Fabulous Fluorite: Derbyshire Blue John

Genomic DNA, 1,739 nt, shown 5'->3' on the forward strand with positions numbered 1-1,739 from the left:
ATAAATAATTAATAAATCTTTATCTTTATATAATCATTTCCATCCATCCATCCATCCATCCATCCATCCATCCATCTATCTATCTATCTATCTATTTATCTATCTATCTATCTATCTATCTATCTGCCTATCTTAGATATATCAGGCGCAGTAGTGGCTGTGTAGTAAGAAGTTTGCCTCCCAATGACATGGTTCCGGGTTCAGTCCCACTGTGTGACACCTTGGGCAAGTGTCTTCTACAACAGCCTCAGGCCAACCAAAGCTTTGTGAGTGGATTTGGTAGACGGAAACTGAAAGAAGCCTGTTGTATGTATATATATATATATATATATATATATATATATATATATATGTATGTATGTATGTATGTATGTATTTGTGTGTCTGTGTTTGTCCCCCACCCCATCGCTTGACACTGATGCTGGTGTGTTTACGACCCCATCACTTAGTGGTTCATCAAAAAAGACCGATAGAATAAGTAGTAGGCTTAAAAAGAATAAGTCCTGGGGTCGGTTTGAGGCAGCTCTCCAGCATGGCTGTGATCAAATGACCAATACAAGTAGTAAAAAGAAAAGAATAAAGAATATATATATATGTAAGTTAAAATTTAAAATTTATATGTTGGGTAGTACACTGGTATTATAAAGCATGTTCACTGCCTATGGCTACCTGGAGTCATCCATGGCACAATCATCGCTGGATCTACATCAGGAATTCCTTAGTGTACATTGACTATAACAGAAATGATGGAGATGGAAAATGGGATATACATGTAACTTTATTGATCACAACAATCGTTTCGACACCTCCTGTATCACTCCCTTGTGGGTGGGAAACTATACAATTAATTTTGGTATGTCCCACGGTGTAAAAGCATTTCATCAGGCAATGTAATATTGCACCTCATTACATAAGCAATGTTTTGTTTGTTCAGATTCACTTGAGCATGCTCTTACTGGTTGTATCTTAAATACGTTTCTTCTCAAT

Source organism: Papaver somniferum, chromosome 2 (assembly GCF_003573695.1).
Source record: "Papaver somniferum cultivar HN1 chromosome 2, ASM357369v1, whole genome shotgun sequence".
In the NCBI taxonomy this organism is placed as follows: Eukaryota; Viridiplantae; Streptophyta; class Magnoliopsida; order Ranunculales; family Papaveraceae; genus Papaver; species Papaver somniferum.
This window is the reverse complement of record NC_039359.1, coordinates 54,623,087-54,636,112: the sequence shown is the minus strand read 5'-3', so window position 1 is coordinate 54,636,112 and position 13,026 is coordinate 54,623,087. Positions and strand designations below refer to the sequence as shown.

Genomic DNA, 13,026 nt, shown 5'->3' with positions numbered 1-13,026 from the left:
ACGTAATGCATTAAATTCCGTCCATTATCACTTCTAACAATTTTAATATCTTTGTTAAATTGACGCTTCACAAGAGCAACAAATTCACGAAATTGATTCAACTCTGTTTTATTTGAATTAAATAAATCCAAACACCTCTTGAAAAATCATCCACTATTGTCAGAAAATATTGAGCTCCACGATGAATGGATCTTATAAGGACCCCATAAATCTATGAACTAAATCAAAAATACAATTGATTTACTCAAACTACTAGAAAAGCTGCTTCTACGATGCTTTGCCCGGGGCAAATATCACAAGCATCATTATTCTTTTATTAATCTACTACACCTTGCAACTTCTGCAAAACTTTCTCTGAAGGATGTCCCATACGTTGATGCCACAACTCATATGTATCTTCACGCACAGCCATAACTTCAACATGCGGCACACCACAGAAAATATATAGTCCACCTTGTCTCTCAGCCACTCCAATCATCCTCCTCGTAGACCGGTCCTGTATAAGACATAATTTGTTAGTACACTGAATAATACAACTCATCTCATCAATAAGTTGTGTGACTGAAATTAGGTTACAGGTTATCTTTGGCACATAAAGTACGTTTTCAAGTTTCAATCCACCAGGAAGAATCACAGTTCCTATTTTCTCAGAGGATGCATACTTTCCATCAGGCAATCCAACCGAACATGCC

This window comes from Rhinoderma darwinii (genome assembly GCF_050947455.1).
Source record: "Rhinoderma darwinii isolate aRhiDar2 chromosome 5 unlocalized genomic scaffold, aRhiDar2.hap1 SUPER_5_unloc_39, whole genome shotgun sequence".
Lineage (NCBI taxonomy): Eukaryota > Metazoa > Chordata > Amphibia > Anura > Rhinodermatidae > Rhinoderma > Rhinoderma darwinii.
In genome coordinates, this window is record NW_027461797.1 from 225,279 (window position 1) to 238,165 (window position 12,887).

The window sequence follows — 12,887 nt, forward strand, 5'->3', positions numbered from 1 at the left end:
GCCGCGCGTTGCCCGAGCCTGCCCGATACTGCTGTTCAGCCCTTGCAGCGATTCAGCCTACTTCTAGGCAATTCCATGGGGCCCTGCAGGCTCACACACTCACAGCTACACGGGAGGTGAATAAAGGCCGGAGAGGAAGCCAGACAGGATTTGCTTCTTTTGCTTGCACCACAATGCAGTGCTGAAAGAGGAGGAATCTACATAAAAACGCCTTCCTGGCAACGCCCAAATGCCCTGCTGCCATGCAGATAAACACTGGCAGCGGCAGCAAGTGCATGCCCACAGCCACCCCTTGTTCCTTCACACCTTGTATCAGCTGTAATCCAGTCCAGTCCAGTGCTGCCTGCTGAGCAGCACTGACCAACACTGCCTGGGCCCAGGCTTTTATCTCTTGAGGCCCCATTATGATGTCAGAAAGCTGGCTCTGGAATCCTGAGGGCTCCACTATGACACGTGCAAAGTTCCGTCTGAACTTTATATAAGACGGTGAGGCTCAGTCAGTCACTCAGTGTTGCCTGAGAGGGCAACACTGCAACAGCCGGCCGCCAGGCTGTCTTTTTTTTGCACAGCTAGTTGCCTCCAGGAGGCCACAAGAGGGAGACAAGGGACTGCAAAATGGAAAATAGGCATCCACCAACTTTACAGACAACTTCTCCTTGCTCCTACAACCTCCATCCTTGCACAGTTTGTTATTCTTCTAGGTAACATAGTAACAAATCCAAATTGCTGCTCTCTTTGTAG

Richard M Haw (UK) Blue John is a unique variety of blue-purple banded fluorite. Hydrocarbons or oils have been deposited on some of the crystal surfaces while the mineral was forming. These oil layers are partly responsible for giving the stone an alternate blue and white banding, best seen when the stone is cut in section. It is not known to occur anywhere else in the world and is confined to an area of about 1km³ of the Carboniferous “reef” limestones at Castleton in Derbyshire. Fig. 1. Old picture taken sometime in the 1870s, showing miners digging in the Old Dining Room, now part of the show caves. I have been involved with the public caverns here for a while and I am sure many of you have visited them. However, there are many people who have never even heard of Blue John, so the following article gives a general overview without intending to be too technical. The area Castleton is a small village located in Derbyshire’s “Peak District” between the cities of Manchester and Sheffield. The village is dominated by the ruins of Peveril Castle that was built by the Normans to oversee lead mining in the area. The scenery around Castleton forms a dramatic backdrop and the rolling limestone hills end abruptly atthe vertical face of Mam Tor. Beyond and to the north are the gritstone moors known as the “Dark Peak” that eventually lead up to the two-thousand-foot-high plateau of Kinder Scout. Castleton and the surrounding area … Read More

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